I dont know how often these are seen down south, but in easternt canada, they are everywhere. 2-5 at any pawn shop. the music stores the sells them always has enough to heat a house in the winter with..
I own two. One righty done hendrix style and a left handed.
the necks are either a fat C or sovt V depending on who was watching the machine that day. nice rosewood frettboard, Skunk stripe. the only beef with the necks I have is the small fret wire. The electronics are above normal for a cheap guitar. the pickups are the worst single coils i've ever heard. very thin and quiet. the holes in the pickguard needed to be sanded to size to properly fit a standard single coil. I have one guitar in my arsenal that has stock pickups anyway.. they are also routed for HSS. alder bodies. the translucent red one i have has no seams that i can find in it. I really think these guitars are a product of fast machining without sacrificing parts.
Well, I was at a pawn shop the other day (got a beer capper for $10) and there was one on the rack "$129 final, lose tuner"
Normally, i'd not give it a second thought. they are $200 new. Its the finish that got me. Lake placid blue. Faded green on the front. finish cracks throughout. This thing saw a lot of morning sun.
So if i get this, here is the list:
- fix that tuner (most likely a lose screw as all the parts were there) - find 2 single coils and a humbucker - cut the guard to fit those pickups - fully shield the cavity - cut a new nut - block the vibrato - most likely replace the 5 way as they always get beaten up.
so, yas think its worth my time? the thing would just be another money pit, as i have 2 strat copies collecting dust under my bed waiting for new pickups. maybe its about time i got some pickups kits from stumac and modded a sewing machine..
Post by ijustwannastrat on Oct 13, 2009 20:51:49 GMT -5
In my non-specified home state, I only see these pigs in pawn shops, but they are plentiful. Personally, out of the 4 I've played, none of them were playable IMO. Probably from previous owners, but those nasty first impressions....
If you like it, I say go for it. But I'm sure somebody with experience will reply something more in-depth...
Post by vonFrenchie on Oct 17, 2009 2:42:41 GMT -5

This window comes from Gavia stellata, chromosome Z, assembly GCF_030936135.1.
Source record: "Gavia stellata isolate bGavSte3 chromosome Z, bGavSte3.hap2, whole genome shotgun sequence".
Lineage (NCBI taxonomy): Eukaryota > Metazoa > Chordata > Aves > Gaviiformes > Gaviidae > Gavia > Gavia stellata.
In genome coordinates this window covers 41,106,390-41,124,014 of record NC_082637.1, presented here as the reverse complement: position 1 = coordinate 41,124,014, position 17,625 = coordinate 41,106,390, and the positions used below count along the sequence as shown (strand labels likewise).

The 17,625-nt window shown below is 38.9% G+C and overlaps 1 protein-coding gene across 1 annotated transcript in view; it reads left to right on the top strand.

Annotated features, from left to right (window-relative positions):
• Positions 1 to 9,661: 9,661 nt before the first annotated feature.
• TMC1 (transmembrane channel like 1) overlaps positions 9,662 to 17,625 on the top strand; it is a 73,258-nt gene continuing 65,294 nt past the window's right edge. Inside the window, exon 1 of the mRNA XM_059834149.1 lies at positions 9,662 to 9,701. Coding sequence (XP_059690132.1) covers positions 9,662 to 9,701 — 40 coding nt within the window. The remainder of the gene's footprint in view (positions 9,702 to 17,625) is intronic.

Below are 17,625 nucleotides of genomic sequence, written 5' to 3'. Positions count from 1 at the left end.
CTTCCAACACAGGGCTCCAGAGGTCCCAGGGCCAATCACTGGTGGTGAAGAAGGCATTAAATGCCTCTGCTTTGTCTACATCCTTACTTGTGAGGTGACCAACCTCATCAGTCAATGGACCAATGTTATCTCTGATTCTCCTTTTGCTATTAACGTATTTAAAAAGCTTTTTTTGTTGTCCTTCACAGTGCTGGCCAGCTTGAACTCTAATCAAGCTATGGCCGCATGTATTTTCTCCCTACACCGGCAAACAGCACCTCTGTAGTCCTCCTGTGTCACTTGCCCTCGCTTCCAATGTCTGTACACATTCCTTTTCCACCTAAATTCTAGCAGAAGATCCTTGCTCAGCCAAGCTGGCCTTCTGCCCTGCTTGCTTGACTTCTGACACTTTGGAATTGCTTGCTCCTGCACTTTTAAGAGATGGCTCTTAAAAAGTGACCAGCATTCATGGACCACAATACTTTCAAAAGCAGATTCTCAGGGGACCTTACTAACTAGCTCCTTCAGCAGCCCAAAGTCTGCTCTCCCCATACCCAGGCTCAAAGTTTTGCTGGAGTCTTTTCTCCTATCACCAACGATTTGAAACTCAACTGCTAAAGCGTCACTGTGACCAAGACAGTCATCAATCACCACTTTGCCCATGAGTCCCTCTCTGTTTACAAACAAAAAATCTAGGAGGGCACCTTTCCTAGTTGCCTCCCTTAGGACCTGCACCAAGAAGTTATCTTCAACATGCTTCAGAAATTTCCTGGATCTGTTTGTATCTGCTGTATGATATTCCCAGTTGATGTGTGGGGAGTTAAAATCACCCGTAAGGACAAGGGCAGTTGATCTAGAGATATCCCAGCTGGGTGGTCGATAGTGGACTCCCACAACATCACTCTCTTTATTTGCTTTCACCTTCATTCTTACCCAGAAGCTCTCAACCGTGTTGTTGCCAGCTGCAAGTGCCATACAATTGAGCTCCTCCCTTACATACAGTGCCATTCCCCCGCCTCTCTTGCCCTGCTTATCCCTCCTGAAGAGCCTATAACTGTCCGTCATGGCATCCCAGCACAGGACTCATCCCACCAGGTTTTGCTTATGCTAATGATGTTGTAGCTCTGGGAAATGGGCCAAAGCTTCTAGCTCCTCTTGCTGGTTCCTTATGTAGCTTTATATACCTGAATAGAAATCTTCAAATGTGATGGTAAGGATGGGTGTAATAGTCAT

I just walked into a guitar shop today in downtown(ish) Milwaukee and there were eight or nine Staggs hanging on the wall, along with a bunch of Austins. For some reason though they were selling them for 250 to 400 dollars a pop. Thats probably why they had nine of them.
As for your list. These are pretty simple things. You'll probably spend a sunday afternoon to do every item on your list (except for cutting a new nut, I personally have never done/seen it done/even know how to do it).
I personally would do it because of the simple fact of the finish. Take a picture of the ugly duckling. The guitar itself sounds kinda artsy in the "left in the barn to collect dust" kind of way. I'd take a beat up guitar over a brand new one any day, unless its unplayable. Just shows it's experience and story. Its just that much more unique.
For 130 bucks... its got to be better than a squier right?
Post by vonFrenchie on Oct 17, 2009 14:01:48 GMT -5
Yeah I live in Milwaukee. The Brewers ended the season at 80-82, 11 games behind the Cardinals who went to the playoffs. Miller Park on the other hand is still one of the best stadiums in all of baseball. I love that place.
I'd take a beat up guitar over a brand new one any day, unless its unplayable. Just shows it's experience and story. Its just that much more unique.
Funny statement, yet I sympathize with the sentiment. Although I don't set out to buy "weathered" guitars, I find myself picking up and playing those in this condition in my hoard much more often than many of my more minty examples.
I suppose it is like the new car jitters, fear of that first ding that makes me reticent to really dig into the less cosmetically challenged guitars. It's all about the playability and the sound after all, or should be.
BTW, for cheap guitars, don't discount the newer Squiers. Their CV series beats the MIM Standard Fenders on many levels.
I bought a Flying Vee I put a new Gibson bridge on and new rear P-up and a Gibson truss rod cover When I took it in to have the Bridge put on the Pro Tech thought it Was a $1,200.00 Vee This modal has a throu neck All Mahogany body,Just the hardware was cheap...Noone can tell it an't a real Fly'n Vee No wonder they were only made for a short time...
However, last week, I remembered that I had the right handed one stored under my bed. The neck went wonky, so I harvested the parts and left it to collect dust in a box. With the dry winter, and warm room, the neck seems to have straightened itself out enough to be playable. I went through my parts drawer and found a mmk45, and some stu-mac single coils, went out and got some 500k pots and soldered it all together. It's awaiting me to get the time to do a proper setup on it. the neck warping was my own fault.
All in all, i like these things. I usually swap out pickups on any strat, so there isn't a point in me paying an arm and a leg for a big apple or lonestar, just to replace what makes them expensive. The necks are beefy enough to reshape if i wanted, but i find fatter ones hurt my wrist a lot less.
Here is one in my apartment:
Last Edit: Feb 15, 2011 19:09:18 GMT -5 by jmartyg